Regions of ancient Greece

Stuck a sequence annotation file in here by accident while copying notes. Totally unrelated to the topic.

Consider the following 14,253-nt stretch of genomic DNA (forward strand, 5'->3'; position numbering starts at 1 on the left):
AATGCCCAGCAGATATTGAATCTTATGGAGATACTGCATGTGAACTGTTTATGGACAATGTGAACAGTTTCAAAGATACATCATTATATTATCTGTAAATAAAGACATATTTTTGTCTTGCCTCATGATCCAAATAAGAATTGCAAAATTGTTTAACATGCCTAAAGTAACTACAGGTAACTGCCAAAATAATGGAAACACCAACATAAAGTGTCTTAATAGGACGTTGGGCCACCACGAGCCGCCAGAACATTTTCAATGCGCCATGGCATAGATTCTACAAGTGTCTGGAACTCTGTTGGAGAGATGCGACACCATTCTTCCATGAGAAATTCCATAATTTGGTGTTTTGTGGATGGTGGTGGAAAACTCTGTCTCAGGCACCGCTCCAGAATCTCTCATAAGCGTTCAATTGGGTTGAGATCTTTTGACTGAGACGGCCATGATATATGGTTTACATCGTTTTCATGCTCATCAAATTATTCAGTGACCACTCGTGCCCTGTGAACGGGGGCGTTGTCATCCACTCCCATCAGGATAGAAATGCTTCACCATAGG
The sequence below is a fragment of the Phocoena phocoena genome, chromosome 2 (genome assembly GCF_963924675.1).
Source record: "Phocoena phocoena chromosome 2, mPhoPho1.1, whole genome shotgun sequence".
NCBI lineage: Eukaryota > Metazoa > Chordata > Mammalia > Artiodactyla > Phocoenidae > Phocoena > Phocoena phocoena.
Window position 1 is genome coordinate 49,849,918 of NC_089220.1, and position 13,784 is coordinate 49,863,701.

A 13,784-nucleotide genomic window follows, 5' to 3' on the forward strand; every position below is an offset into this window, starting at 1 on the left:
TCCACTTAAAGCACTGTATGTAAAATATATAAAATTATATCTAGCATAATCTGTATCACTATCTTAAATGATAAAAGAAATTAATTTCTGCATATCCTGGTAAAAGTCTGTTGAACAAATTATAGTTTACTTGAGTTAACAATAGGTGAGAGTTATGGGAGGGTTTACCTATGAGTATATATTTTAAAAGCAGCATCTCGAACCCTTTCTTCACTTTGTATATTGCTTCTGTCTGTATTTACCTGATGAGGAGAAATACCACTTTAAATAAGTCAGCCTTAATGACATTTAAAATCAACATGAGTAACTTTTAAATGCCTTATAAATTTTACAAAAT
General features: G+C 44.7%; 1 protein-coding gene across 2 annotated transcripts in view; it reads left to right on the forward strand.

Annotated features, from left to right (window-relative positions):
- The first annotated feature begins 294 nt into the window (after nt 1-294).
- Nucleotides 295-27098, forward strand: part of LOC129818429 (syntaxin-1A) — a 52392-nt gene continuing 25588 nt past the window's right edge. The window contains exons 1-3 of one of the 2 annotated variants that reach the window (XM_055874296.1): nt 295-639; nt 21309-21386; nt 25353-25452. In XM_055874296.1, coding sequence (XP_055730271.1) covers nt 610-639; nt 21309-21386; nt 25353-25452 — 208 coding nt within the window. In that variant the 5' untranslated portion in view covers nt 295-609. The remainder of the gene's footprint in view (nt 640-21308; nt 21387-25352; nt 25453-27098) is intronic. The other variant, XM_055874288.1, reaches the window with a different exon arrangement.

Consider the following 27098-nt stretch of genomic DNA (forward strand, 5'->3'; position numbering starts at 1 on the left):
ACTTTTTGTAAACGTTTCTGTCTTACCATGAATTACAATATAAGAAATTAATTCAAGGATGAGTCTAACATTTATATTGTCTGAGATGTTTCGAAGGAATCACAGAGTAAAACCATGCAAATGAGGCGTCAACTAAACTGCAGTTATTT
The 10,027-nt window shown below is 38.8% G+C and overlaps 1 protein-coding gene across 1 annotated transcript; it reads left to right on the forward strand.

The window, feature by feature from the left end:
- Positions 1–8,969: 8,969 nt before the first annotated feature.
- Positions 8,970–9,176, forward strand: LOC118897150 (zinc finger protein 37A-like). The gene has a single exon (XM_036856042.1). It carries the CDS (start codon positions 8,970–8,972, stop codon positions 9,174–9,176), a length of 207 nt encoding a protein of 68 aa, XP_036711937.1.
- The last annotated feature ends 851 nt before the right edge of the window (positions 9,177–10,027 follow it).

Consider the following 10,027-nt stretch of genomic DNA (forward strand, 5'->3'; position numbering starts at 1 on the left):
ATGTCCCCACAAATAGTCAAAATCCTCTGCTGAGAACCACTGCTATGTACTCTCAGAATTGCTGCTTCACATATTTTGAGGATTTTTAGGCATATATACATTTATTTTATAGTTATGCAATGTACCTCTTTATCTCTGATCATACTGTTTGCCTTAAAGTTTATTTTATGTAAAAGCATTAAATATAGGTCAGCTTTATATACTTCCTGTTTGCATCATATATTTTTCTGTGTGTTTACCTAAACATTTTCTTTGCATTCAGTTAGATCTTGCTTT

The regions of ancient Greece were areas identified by the ancient Greeks as geographical sub-divisions of the Hellenic world. These regions are described in the works of ancient historians and geographers, and in the legends and myths of the ancient Greeks.Conceptually, there is no clear theme to the structure of these regions. Some, particularly in the Peloponnese, can be seen primarily as distinct geo-physical units, defined by physical boundaries such as mountain ranges and rivers. These regions retained their identity, even when the identity of the people living there changed during the Greek Dark Ages (or at least, was conceived by the Greeks to have changed). Conversely, the division of central Greece between Boeotia, Phocis, Doris and the three parts of Locris, cannot be understood as a logical division by physical boundaries, and instead seems to follow ancient tribal divisions. Nevertheless, these regions also survived the upheaval of the Greek Dark Ages, showing that they had acquired less political connotations. Outside the Peloponnese and central Greece, geographical divisions and identities did change over time suggesting a closer connection with tribal identity. Over time however, all the regions also acquired geo-political meanings, and political bodies uniting the cities of a region (such as the Arcadian League) became common in the Classical period.These traditional sub-divisions of Greece form the basis for the modern system of regional units of Greece. However, there are important differences, with many of the smaller ancient regions not represented in the current system. To fully understand the ancient history of Greece therefore requires more detailed description of the ancient regions.